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Pig in a greenland

Stock on the road represents a significant danger to motorists. Any loose or wandering stock should be reported immediately.

Owners of stock should take care to ensure that fencing is property maintained.

Farm Animals

Farm animals are very popular with owners of small properties, whether you have a goat to keep the grass down or your kids have talked you in to having a pet pig.

There are council regulations and state legal requirements you must comply with if you own a farm animal.

Impounding Livestock

Council's Community Protection Officers respond to call outs relating to livestock on Council roads and highways. 

In line with the Impounding of Livestock Act 1994, Council can impound livestock and hold them for up to 7 days.  If your livestock are tagged correctly, Council will contact you to let you know that your livestock are loose.  If they are not tagged, Council has no option but to impound them until the owner contacts us or they are sold to recoup Council costs.  Please ensure your livestock are adequately contained to your property.

For further assistance please contact Community Safety on 5220 7111.

Council Local Laws

Council's General Public Amenity Local Law No. 2 limits the number of animals you can have within township residential areas. For example, on a low density residential block you can have ; without a permit, 2 dogs, 2 cats, 5 chooks, 1 rooster and 4 sheep. The allowance is limited to any four (4) types of animals and beyond that, you'll need a permit. Details on the number and types of animals allowed are in Local Law Part 3 - Animals. Contact Councils Community Safety team on 5220 7111 for further advice.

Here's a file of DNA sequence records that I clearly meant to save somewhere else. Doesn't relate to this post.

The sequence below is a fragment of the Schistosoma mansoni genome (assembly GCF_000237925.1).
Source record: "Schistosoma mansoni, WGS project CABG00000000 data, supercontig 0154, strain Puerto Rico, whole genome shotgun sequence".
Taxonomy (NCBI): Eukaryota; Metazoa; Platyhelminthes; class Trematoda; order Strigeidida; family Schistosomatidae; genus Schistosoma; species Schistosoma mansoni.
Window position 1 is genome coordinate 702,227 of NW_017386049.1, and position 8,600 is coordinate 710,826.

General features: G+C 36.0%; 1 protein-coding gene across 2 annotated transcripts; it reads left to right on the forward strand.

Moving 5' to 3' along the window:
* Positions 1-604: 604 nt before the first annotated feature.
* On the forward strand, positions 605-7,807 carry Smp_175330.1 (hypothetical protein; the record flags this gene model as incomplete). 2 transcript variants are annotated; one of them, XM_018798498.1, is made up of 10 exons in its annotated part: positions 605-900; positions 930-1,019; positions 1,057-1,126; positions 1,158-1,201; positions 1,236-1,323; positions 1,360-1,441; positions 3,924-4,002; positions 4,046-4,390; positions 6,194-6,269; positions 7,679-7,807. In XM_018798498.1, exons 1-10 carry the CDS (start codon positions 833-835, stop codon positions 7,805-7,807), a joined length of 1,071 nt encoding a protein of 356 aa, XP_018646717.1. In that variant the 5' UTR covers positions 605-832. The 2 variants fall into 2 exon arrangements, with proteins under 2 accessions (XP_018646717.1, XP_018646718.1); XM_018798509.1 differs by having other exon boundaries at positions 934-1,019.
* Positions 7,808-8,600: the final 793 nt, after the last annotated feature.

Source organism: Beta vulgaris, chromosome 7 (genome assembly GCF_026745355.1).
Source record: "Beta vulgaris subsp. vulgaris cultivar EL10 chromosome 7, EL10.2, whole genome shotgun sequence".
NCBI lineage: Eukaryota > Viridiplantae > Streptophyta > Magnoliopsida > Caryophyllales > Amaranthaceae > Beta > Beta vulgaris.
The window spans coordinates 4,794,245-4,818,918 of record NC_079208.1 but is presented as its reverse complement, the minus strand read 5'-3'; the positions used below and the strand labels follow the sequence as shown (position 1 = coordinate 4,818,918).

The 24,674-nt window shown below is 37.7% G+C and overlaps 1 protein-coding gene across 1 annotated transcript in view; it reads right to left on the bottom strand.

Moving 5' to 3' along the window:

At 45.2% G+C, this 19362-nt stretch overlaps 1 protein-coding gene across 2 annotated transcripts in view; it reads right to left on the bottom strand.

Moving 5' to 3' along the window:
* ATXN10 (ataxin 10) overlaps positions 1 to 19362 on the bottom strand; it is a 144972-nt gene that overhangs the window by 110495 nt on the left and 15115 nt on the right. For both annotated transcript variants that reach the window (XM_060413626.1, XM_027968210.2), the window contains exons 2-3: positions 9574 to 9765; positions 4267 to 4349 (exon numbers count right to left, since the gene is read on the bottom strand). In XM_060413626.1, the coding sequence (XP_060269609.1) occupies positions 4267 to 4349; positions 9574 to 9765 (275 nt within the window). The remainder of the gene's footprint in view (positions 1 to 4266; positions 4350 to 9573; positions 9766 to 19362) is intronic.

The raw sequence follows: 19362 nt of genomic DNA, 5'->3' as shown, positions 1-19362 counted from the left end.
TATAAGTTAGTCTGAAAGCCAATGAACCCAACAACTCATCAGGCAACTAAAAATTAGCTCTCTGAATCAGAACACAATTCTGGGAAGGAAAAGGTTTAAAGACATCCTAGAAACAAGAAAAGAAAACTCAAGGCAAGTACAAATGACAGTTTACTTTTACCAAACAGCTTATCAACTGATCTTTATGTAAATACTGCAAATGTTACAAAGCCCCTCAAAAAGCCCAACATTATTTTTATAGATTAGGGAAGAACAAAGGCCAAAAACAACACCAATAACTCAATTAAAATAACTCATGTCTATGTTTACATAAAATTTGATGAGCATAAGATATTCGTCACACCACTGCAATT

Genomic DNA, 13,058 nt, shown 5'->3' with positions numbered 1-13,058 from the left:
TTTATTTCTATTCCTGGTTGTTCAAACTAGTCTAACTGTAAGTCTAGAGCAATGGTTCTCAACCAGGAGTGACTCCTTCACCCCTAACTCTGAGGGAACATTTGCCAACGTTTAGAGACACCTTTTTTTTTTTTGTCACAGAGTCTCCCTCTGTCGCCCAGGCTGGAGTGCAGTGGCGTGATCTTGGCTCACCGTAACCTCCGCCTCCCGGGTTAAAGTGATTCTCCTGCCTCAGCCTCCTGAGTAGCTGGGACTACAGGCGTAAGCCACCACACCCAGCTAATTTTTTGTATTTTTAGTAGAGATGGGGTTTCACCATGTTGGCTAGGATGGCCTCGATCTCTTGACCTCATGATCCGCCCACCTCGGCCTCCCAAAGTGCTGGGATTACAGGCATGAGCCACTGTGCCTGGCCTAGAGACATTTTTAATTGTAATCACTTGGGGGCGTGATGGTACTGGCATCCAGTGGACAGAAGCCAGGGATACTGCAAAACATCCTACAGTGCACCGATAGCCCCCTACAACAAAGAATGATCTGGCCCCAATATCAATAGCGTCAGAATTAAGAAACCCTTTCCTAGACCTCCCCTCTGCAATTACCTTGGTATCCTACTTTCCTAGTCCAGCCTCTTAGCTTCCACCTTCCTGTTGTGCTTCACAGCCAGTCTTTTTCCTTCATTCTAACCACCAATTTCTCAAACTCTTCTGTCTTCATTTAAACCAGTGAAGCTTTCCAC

Animal Keeping on private land application form


Property Identification Codes (PICs)

The first thing you must do when you are looking to own cattle (cows), sheep, pigs, goats, alpacas, llamas, horses, deer or more than 100 poultry is apply for a Livestock Property Identification Code (PIC). 

PICs are free and easy to obtain through Agriculture Victoria’s Livestock PICs website.

PICs are important in the event of a serious livestock disease outbreak. They allow for the tracing of animals to detect where an outbreak may have started and to help control and eradicate disease.  PICs are also linked to systems such as the National Livestock Identification System (NLIS) and commercial operators will need a PIC to sell and move animals.

To find out more about PICS and to obtain yours, visit the Livestock PICs website.

Animals in Golden Plains


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Page Last Updated:

Wednesday, 10 July 2019 - 9:29am


Council acknowledges the traditional Wadawurrung owners of this land. Council pays its respects to Wadawurrung Elders both past and present and extends that respect to all Aboriginal and Torres Strait Islander People who are part of Golden Plains Shire.